FarmPolicy

June 27, 2019

Trade; Climate Issues; Ag Competition Issues; and Animal Agriculture

Editor’s Note: The third section of the March 10, 2010, FarmPolicy.com Report entitled “Disaster Payments, SURE, and Crop Insurance Issues” includes a quotation from an outside report that contains an inaccurate statement. The relevant quotation reads, in part, as follows:

“A major reason, according to USDA and academic studies, is that the private crop insurance companies set southern premiums relatively high…”

It is commonly known by individuals who are familiar with Federal crop insurance that crop insurance companies do not set premiums for any of the program’s policies. USDA determines all Federal crop insurance program premiums. This important program characteristic is a plain, simple and historical fact. However, for program clarification purposes, it would be helpful to report this fact.

Trade: Agriculture and Cuba- House Ag Committee Hearing

Derek Wallbank reported yesterday at the MinnPost.com that, “The latest effort to bridge the 90-mile gap from Key West to Cuba is being led here by a pair of Minnesota lawmakers who contend that easing restrictions on the island nation could mean millions for Minnesota’s agriculture industry.

“‘America’s current policies have failed to achieve their stated goal and instead they have hand-delivered an export market in our own backyard to the Brazilians, the Europeans and our other competitors around the world,’ said Rep. Collin Peterson. ‘It’s time we ask ourselves why we have in place policies that simply do not work and that only harm U.S. interests.’

“Peterson’s remarks came at the start of a House Agriculture Committee hearing he called to discuss his own legislation to lift the travel ban to Cuba and ease rules on agricultural exports to the island nation. Earlier today, Sen. Amy Klobuchar introduced a companion measure in the Senate. Both the House and Senate bills have Republican co-sponsors.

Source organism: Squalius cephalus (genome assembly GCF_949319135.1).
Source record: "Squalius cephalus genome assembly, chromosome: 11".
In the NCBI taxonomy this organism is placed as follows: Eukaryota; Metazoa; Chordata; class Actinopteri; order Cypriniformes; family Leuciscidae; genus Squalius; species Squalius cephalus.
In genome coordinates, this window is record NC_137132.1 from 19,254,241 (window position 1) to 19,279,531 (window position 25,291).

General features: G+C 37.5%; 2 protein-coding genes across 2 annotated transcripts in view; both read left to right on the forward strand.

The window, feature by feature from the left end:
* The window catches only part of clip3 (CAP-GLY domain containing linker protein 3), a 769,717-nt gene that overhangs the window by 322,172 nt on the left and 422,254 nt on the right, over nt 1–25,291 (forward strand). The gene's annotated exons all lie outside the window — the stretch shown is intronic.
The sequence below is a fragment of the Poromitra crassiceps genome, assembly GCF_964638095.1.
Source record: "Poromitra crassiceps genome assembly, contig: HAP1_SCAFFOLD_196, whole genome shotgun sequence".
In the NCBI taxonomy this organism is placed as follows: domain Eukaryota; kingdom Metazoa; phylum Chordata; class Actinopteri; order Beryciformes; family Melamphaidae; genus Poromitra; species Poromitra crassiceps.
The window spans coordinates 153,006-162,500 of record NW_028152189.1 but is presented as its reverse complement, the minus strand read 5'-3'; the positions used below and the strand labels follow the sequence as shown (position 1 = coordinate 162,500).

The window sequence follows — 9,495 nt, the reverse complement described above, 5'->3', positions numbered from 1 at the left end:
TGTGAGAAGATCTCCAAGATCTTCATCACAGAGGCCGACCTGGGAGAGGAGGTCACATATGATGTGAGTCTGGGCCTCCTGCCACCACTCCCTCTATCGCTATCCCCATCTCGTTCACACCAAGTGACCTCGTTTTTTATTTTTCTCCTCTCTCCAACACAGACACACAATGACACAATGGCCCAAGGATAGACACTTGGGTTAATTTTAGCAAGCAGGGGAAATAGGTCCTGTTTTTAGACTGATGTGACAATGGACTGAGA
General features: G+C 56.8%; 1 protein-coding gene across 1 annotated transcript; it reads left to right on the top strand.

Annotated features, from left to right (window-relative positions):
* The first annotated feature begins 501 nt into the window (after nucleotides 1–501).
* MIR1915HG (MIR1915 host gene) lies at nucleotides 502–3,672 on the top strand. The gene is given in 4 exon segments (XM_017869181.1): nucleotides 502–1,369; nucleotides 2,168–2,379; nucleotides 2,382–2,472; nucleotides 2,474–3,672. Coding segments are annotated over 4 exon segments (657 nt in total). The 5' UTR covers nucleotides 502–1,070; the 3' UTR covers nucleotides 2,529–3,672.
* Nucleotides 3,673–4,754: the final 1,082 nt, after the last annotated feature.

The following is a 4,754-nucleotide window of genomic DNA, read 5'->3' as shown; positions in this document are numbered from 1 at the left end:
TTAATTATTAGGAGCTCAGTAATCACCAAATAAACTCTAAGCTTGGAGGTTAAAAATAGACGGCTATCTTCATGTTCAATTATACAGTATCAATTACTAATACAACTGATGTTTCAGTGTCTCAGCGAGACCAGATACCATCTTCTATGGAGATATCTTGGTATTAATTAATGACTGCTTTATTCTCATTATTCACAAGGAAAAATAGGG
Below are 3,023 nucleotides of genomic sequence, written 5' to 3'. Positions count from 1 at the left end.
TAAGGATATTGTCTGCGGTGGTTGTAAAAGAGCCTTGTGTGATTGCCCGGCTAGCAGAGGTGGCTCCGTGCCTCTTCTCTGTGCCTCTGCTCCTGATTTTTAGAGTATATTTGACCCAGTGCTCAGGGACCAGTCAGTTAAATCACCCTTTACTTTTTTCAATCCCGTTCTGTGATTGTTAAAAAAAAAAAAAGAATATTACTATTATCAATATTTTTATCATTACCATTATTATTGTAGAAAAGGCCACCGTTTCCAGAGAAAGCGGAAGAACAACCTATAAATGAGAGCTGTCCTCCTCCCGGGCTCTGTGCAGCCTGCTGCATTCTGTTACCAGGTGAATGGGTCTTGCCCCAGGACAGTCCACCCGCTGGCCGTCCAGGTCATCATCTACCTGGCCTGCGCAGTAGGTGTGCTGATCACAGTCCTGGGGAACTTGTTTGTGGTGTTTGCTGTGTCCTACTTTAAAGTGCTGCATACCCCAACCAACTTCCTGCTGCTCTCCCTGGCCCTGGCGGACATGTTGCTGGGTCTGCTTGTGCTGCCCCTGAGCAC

“‘The bill we have introduced would eliminate the requirement that our farmers have to go through a third country bank to do business in Cuba and would place agricultural exports to Cuba on the same terms for cash payment as other countries, requiring payment when the shipment changes hands,’ Peterson said. ‘It would also make it easier for U.S. citizens to travel to Cuba, allowing American agricultural producers to more easily conduct business with Cuba and boosting demand for U.S. products in Cuba.’”

At yesterday’s hearing, Rep. Jerry Moran (R-Kansas), a co-sponsor of the bill, provided an interesting historic and analytical background with respect to the issue of U.S. agricultural exports to Cuba. To listen to a portion of his comments from yesterday’s hearing, just click here (MP3-7:42).

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